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To Democrats, It’s Monopoly Money
Republicans now have a clear message to convey to voters: We will undo the damage.


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Mona Charen

It is America’s misfortune that at a moment in history that required sober, grown-up stewardship and a realistic appraisal of our fiscal trajectory, we elected (by large margins) the party of supplicants and whiners. How appropriate that one of the selling points of Obamacare was the guarantee that children up to the age of 26 can remain on their parents’ insurance plans — because the Democrats’ whole program is about extending adolescence.

Like teenagers, the Democrats are weak on long-term consequences, saving for the future, and planning for (entirely foreseeable) contingencies. They excel at demanding their allowance, but not so much at earning it. They are the “me” party. Health care, pronounced Nancy Pelosi, is a “right” to be financed by others, not a privilege.

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A serious party would grapple with our mounting unfunded obligations. Each year the trustees of the Medicare and Social Security programs issue a report analyzing the costs of those programs. Last year’s report put the total unfunded liability of the two programs at $107 trillion, in 2009 dollars. The two programs now consume about 14 percent of tax receipts. By 2030, even without the new Obamacare entitlement, they will chew up half of all federal outlays. By 2060, they will swallow 75 percent. They are, to use the favorite Washington expression, “unsustainable.”

Particularly at a time when the battered economy is taking its first tentative steps toward recovery, a responsible government would seek to reduce debt, ease the burdens on businesses, and refrain from introducing more instability and putting unpredictable new burdens on taxpayers.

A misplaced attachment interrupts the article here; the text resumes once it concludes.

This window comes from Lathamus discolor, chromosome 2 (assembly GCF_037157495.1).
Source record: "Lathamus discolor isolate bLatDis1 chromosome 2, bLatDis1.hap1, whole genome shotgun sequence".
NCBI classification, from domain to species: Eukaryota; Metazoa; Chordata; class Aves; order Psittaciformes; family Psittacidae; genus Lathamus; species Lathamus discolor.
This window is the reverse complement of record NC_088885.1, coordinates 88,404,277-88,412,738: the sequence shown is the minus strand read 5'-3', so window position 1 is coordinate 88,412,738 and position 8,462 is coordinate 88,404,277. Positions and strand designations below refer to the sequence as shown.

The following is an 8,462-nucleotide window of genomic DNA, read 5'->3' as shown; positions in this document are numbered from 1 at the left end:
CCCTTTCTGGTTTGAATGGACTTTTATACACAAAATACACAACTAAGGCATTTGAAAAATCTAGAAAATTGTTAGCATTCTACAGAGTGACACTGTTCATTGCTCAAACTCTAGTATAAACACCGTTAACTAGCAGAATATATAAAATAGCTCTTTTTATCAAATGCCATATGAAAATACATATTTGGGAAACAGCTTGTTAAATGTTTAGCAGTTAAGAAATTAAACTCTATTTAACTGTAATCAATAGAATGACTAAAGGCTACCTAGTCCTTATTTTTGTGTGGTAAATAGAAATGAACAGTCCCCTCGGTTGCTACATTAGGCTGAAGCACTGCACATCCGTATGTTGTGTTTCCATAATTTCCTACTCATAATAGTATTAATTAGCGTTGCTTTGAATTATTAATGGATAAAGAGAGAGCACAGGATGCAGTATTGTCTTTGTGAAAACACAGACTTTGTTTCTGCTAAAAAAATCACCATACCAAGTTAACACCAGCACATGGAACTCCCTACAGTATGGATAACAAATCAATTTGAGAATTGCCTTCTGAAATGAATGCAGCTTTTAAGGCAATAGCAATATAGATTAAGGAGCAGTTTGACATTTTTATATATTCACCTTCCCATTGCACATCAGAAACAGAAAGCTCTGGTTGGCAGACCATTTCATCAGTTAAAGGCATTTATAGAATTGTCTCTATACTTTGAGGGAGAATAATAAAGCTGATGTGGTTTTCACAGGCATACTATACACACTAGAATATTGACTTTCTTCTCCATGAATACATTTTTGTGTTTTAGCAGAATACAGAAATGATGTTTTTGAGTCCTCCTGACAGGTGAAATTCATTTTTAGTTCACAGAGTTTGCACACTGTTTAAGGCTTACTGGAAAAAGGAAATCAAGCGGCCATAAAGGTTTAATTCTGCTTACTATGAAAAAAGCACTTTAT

Instead, the Democrats have charged ahead with their social-democratic vision of a Europeanized America. The past several months have removed any doubt that the Democrats are willing to risk national bankruptcy in pursuit of their white whale — nationalized health care. They may yet compound the error by adding cap-and-trade to the ledger.

Consider the brief nod to fiscal responsibility they offered in February. Excoriating “a decade of profligacy,” President Obama signed “paygo” — a measure to require that new spending be balanced by cuts or tax increases so as not to increase the deficit. “It’s easy to get up in front of the cameras and rant against exploding deficits,” declared the president. “What’s hard is actually getting deficits under control. But that’s what we must do.”

Or not. Paygo exempted some 50 federal programs, including (you guessed it) Social Security, the Medicare “doc fix,” and anything the leadership chose to label “emergency” spending. When the Democrats appropriated $10 billion for extension of unemployment insurance and COBRA insurance plans without any offsetting cuts or tax increases, Sen. Jim Bunning protested; he became a piñata for his trouble. Bunning unmasked the truth: To the Democrats, it’s all Monopoly money. That’s why they can rack up deficits in the trillions without batting an eye.

And they have the gall to claim that passing this 2,700-page monstrosity proves that “they can govern.”

This is a clarifying moment. By driving their agenda so relentlessly and to such extremes, the Democrats have redrawn the political map. No longer will it easily be said that there is no relevant distinction between the parties. No longer will conservatives easily disdain the Republican party. Yes, under President Bush, the U.S. accumulated $3.3 trillion in deficits. But based purely on his policies in his first year, Obama is projected to run deficits of $7.6 trillion over eight years — and that may be a low-ball estimate. Republicans now have a clear message to convey to voters: We will undo the damage. It seems likely now that all of the energy represented by the tea-party movement will flow into Republican, not third-party channels.

The Republicans acquitted themselves well throughout this long struggle. Articulate, well-prepared members such as Rep. Paul Ryan, Sen. Tom Coburn, Rep. Mike Pence, Sen. Lamar Alexander, Sen. John Kyl, and others made the case for sensible, market-oriented reform of the health-care system and against the reckless, corrupt, heavy-handed, bankrupting, choice-limiting scheme of the majority party.

When President Obama tilted his chin toward the sky at his inauguration and declared that “change is coming to America,” this is what he had in mind — a turn toward a European welfare state and away from the free-market model. The turn has begun. The voters will decide whether it is irreversible.

Mona Charen is a nationally syndicated columnist. © 2010 Creators Syndicate, Inc.



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